FSC is an independent, non-governmental, not-for-profit organization established to promote the responsible management of the world’s forests. Established in 1993 as a response to concerns over global deforestation, FSC is widely regarded as one of the most important initiatives of the last decade to promote responsible forest management worldwide. The FSC label provides a credible link between responsible production and consumption, enabling consumers and businesses to make purchasing decisions that benefit people and the environment as well as providing ongoing business value.
Environmental labels and schemes
The sourcing of wood fibre from well-managed forests is referred to as:
– FSC; PEFC; SFI
Environmentally responsible manufacture is referred to as:
– ISO 14001; EMAS; Nordic Swan; Blue Angel; EU Eco-label
The Forest Stewardship Council is an international organisation promoting responsible forest management. FSC has developed principles for forest management and a system of tracing, verifying and labelling timber and wood products, which originate from FSC certified forests. A minimum of 30 per cent of the virgin fibre must be FSC approved for the product to carry the logo.
The Eco-Management and Audit Scheme (EMAS) is the European Union’s voluntary instrument, which acknowledges organizations that improve their environmental performance on a continuous basis. EMAS registered organizations are legally compliant, run an environment management system and report on their environmental performance through the publication of an independently verified environmental statement. They are recognized by the EMAS logo, which guarantees the reliability of the information provided.
The PEFC (Programme for the Endorsement of Forest Certification) is a framework for the mutual recognition of national or regional forest certification schemes, rather than being a specific scheme in its own right. National governing bodies apply for membership of the PEFC Council (eg: the Finnish Forest Certification Council is endorsed by the PEFC). A minimum of 70 per cent of the fibre must be PEFC approved for the product to carry the logo.
An environmental label encouraging production methods that create minimum environmental impact. The broad criteria are a ‘life cycle analysis,’ quality and performance standards and the periodic raising of environmental standards. This is now being replaced in favour of environmental management systems such as EMAS.
Sustainable Forestry Initiative. The American Forest and Paper Association’s Sustainable Forestry Initiative aims to ensure ongoing renewable resources across the country.
EU Eco Label
The EU Eco-label ‘Flower’ is a certification scheme aimed to help European consumers distinguish greener, more environmentally friendly, products and services (not including food and medicine). Over the past ten years, the ‘Flower’ has become a European-wide symbol for products, providing simple and accurate guidance to consumers. All products bearing the ‘Flower’ have been checked by independent bodies for complying with strict ecological and performance criteria.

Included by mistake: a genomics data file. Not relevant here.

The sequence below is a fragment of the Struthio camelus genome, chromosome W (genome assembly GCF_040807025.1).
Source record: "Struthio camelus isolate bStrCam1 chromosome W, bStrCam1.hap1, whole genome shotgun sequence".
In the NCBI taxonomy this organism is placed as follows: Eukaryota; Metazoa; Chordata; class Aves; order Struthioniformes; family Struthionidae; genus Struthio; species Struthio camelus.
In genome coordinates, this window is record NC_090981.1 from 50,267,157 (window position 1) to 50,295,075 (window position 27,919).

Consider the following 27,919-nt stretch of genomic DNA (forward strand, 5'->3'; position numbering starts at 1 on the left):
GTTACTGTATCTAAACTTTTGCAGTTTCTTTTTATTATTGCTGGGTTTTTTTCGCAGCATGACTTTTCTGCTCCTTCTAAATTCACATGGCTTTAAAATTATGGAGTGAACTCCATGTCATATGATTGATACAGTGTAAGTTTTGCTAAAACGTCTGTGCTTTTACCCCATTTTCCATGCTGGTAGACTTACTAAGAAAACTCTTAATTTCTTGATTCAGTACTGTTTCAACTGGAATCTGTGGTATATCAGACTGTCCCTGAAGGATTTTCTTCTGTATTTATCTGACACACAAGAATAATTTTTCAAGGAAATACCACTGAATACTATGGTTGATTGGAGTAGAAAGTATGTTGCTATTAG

White paper undergoes a bleaching process. In the past chlorine bleaching was the preferred method because it produced the whitest pulp — however it produces organochloride compounds, an extremely toxic carcinogen. Many paper mills have adopted more environment-friendly bleaching methods in order to reduce their dioxin emissions.
Elemental Chlorine Free (ECF) substitutes more benign compounds such as chlorine dioxide for elemental chlorine gas. Dioxins and other persistent carcinogens still remain in ECF effluent, albeit at significantly lower levels than from chlorine gas based processes.
Process Chlorine Free (PCF) substitutes benign agents such as ozone, hydrogen peroxide, and oxygen, though the pulp may contain recycled or recovered materials that were originally bleached with chlorine.
Totally Chlorine Free (TCF) substitutes more benign agents such as ozone, hydrogen peroxide and oxygen.
Environment protection is catching up in India. Local, federal, corporates, and society at large are waking up to the fact that all need to contribute at every level to protect the environment for our future generations. The Indian printing industry is no exception. Be it machines, or paper or inks – they all have to, sooner rather than later, change to eco-friendly systems and solutions.
Several overseas print buyers are also keen to move towards environment friendly paper and print processes. It is for these reasons that many export oriented printers are looking at the following avenues to become more environmentally responsible.
– Production of paper (from renewable sources but regeneration stressed)
– Use of ink and solvents (without adverse environmental impact)
– Water and energy consumption
– In the years to come, I foresee several printing companies implementing ISO14001, or equivalent certifications.
Sources: Green Guide, Green Fact Sheets, www.spicerspaper.com.au, Evans, P. (1997) The Complete Guide to Eco-friendly Design North Light Books, Ohio, USA. Rethink Paper, Alliance for Environmental Technology